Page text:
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Title: The effects of Pseudomonas aeruginosa quorum sensing signalling molecules on human T cell function
Author: Huynh, Tina
ISNI:       0000 0001 3585 5824
Awarding Body: University of Nottingham
Current Institution: University of Nottingham
Date of Award: 2008
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Quorum sensing signalling molecules (QSSMs) are important to Pseudomonas aeruginosa virulence and biofilm development which aid establishment and persistence of these bacteria in the host. Recent progress in quorum sensing (QS) research has demonstrated that the two QSSMs, 3-oxo-C12-HSL and PQS interact with eukaryotic cells and modulate immune responses. Early research has indicated these two QSSMs are immunosuppressive, and because T cells play an important role in defending the host against the attack of P. aeruginosa (Stevenson et al., 1995), this warrants investigations into the interactions between QSSMs and T cells. Previous studies have shown 3-oxo-C12-HSL and PQS can exert differential immune-modulatory effects on mammalian immune responses, however, no studies have confirmed these activities using pure human T cells. The purpose of my PhD was to investigate for the first time, the effects of these two QSSMs on pure human T cells in a staged manner, beginning with mouse splenocytes, human peripheral blood mononuclear cells (hPBMCs) and finally pure T cells, then if successful, paving the way for gene array technology. This present work confirms inhibitory effects by QSSMs on mouse splenocytes stimulated to proliferate using the lectin concanavalin (ConA) or anti-CD3 antibody, and hPBMCs stimulated to proliferate using anti-CD3 and anti-CD28 antibody. In order to further understand interactions between QSSMs and the immune system, the effects of 3-oxo-C12-HSL and PQS on pure human T cell proliferation and cytokine production following stimulation of T cells with monoclonal antibodies directed against CD3 and CD28 were compared, using CsA as the positive control. All three compounds inhibited pure T cell proliferation. CsA and PQS were the more potent anti-proliferative compounds with IC50 values of 3.2±0.31 µM and 3.8±0.15 µM respectively compared to 19±1.62 µM for 3-oxo-C12-HSL, indicating the QSSMs ability to suppress T cell activity and therefore advantageous to P. aeruginosa. To further comprehend the mechanism of action of these two QSSMs, the effects of QSSMs on cytokine production were assessed. 3-oxo-C12-HSL significantly inhibited IL-2 release while PQS enhanced the production of IL-2 even though suppression of T cell proliferation was observed, suggesting a cytostatic effect and demonstrating PQS may in fact act proximally to the IL-2 receptor (IL-2R) or downstream of the T cell signalling pathway, whereas 3-oxo-C12-HSL acts on early T cell signalling events. 3-oxo-C12-HSL also inhibited production of IFNγ in pure T cells and although results were inconclusive for PQS in pure T cell assays, both QSSMs were shown to have an inhibitory effect on IFNγ in mouse splenocytes, suggesting suppression of T cell proliferation is via Th1. Furthermore, 3 oxo C12 HSL suppressed IL-4, IL-5, IL-10 and TNFα while PQS suppressed IL 10 release at 3.12 µM and enhanced TNFα release, indicating these QSSMs may inhibit T cell proliferation by eliminating both Th1 and Th2 response. The immune suppressive properties of 3-oxo-C12-HSL and PQS show potential as future therapeutic entities. Immunosuppressive drugs such as CsA and rapamycin are routinely used to maintain transplants and treat auto-immune disorders. However, they can be non-selective and are limited by their side effects including nephrotoxicity and neurotoxicity. Despite recent developments of new immunosuppressants, there remains an unmet need for less toxic and more widely applicable immunosuppressive agents. 3-oxo-C12-HSL and PQS are worthy of attention as possible future immunosuppressive agents used in conjunction with or in place of present immunosuppressants. In summary, this study clearly demonstrates for the first time that the two structurally diverse QSSMs, 3-oxo-C12-HSL and PQS, can exert differential modulatory effects on pure T cells, opening a path for further study into their mode of actions within the T cell signalling pathways and their effects at an RNA level.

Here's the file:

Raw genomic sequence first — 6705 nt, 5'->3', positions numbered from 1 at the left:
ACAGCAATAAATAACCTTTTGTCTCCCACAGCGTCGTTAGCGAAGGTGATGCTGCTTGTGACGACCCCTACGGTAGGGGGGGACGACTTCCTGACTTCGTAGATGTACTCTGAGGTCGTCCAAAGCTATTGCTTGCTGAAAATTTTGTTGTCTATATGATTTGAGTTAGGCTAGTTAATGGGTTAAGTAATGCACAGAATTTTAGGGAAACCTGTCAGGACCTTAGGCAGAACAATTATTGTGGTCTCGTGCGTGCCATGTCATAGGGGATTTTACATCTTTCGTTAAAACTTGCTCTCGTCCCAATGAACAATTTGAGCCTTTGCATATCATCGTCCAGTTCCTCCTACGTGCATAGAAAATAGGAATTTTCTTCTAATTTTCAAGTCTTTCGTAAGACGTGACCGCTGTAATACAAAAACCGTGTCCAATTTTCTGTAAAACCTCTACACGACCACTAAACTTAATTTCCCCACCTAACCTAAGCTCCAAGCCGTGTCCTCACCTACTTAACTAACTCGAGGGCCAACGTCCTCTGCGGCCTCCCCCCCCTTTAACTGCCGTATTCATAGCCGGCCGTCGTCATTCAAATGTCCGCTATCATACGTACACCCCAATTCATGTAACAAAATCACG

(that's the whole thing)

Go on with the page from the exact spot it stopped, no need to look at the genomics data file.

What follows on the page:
Supervisor: Not available Sponsor: Not available
Qualification Name: Thesis (Ph.D.) Qualification Level: Doctoral
EThOS ID:  DOI: Not available
Keywords: QR180 Immunology